Borough President Markowitz is heading to Holland.
On Wednesday, the travel-loving, Brooklyn-boosting Beep will join a contingent of elected officials and depart for the Netherlands to mark ther 400th anniversary of the Dutch founding of Manhattan and Brooklyn.
The name of the borough, in fact, is from the Dutch for “broken land” (but you knew that).
Here’s the itinerary:
Markowitz and wife Jamie Snow depart from JFK.
Markowitz and company arrive in the Netherlands and check in at the Grand Hotel Amrâth Amsterdam before heading to Haarlem (which is actually on the West Side of Amsterdam, not uptown, which will probably be confusing to a New Yorker like Markowitz).
There’ll be a huge lunch at the Haarlem Town Hall hosted by Mayor Bernt Schneider.
After lunch, the delegation will head downtown to Lisse, a famous garden south of Amsterdam, to inspect a likeness of the Statue of Liberty comprised of 51,000 tulips. Queen Beatrix (who really would be better named Brooklyn Beatrix) will be on hand.
The Queen will name a new tulip (we’re hoping she names it “Marty”) and there will be lots of speeches. The dignitaries may talk so long that Markowitz’s talk may get cut, the itinerary indicates. The good news is that the Dutch Eagles, a Holland-based cover band, is scheduled to perform.
After that, the group will head back to Amsterdam for some well-deserved rest.
The group will start its day at the Royal Dutch Mint in Utrecht, where this important historic event will be witnessed: the striking of the Henry Hudson Commemorative Coin and the New Amsterdam coin. Rep. Maurice Hinchey, an upstate pol, will do the honors.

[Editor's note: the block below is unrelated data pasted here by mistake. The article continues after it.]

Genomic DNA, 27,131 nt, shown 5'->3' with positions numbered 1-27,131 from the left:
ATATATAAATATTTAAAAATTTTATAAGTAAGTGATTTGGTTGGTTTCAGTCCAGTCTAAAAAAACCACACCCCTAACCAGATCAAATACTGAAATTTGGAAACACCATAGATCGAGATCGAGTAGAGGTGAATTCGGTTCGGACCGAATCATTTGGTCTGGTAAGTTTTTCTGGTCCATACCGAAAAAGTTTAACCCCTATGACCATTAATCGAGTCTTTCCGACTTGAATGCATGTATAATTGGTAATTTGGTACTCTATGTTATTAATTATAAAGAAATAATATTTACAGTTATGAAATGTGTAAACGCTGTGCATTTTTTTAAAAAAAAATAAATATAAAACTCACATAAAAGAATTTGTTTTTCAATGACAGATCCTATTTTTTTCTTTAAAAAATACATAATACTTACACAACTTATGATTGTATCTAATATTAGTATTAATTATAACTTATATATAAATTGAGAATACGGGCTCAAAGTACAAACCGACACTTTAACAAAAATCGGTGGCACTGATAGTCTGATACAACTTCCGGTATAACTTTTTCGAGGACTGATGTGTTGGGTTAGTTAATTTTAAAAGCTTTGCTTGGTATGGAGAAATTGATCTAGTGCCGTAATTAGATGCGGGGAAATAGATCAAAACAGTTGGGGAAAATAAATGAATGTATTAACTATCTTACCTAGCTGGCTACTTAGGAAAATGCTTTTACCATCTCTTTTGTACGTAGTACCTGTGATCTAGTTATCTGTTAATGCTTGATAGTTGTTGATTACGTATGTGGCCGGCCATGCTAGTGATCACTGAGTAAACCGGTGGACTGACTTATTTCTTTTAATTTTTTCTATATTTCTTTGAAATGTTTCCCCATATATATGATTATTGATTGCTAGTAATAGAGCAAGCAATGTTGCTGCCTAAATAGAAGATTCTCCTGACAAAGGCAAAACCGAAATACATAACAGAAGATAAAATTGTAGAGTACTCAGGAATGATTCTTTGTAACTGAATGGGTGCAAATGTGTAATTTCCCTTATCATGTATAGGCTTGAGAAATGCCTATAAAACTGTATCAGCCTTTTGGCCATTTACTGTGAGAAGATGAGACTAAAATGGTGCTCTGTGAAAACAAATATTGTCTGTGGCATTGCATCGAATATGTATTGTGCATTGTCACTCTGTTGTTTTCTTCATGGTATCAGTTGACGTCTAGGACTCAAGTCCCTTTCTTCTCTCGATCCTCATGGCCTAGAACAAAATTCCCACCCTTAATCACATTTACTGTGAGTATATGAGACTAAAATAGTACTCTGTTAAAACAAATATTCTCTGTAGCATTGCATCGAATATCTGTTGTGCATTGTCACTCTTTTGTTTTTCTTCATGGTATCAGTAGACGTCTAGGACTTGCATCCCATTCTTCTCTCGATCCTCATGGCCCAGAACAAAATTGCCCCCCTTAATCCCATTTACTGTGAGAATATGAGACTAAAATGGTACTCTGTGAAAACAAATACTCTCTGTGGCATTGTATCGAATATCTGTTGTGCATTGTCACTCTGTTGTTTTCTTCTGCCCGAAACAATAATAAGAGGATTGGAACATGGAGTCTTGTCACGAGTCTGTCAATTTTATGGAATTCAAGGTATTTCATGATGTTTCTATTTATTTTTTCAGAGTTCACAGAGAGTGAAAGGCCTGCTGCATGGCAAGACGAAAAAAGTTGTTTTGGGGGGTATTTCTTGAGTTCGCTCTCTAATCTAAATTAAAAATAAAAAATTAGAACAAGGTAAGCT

After coffee and tea, the group will head to Breukelen, where Mayor Ger Mik will lead a tour of the town center, including a photo-op near the Vechtbrug, the so-called “Original Brooklyn Bridge.”
There will lunch on a boat, and a return to Amsterdam for a private tour of the Anne Frank House.
After a fancy dinner, it’s lights out back at the hotel.
Now here’s a jam-packed day:
10 am: A tour of the Van Gogh Museum.
11:50 pm: A tour and lunch of the “De Waag,” the city’s oldest building.
1 pm: A tour (what, no snack?) of Amsterdam’s popular red light district.
1:45 pm: A walk to Town Hall and a meeting with Mayor Job Cohen.
2:30 pm: A meeting with the deputy mayor about the city’s new design bureau.
3:15 pm: The inevitable canal tour.
Even before departing, Markowitz was convinced that this trip would be a success.
“The Dutch were the original Brooklyn immigrants, and their influence can be felt to this day — you can see it in names like Bushwick, from ‘Boswijck’ (‘town of the woods’) to Midwood, from ‘Midwout’ (“Middle Woods”), to Coney Island, from ‘konyn’ (‘rabbit’), and Flatbush, which combines ‘vlachte’ and ‘bos’ to mean ‘flat plain with woods,’” he said.
“This will also be a perfect opportunity to meet with some of our Dutch counterparts in government to discuss other events happening in Brooklyn during this historic year, such as a commemorative event at Brooklyn Borough Hall with the Dutch government in June, a cultural exchange with the 750-year-old town of Amersfoort (the Flatlands area in Brooklyn started out as New Amersfoort), and efforts to enhance Brooklyn’s participation in the annual Five Dutch Days in the fall,” Markowitz said in a statement on Monday.
But is it a junket or a fact-finding mission? Knowing how sensitive our elected officials can be, we asked Markowitz’s office for a statement. Here’s what we got:
“This Quadricentennial celebration has many sponsors collected under the consortium name NY400,” the Beep’s spokeswoman Laura Sinagra replied. “For this trip, airfare is being handled by the Keukenhof Garden and the Dutch government. The Grand Hotel Amrath Amsterdam is providing lodging and breakfast. Food will be provided at some of the official events. All other meals and expenses are the responsibility of the borough president.”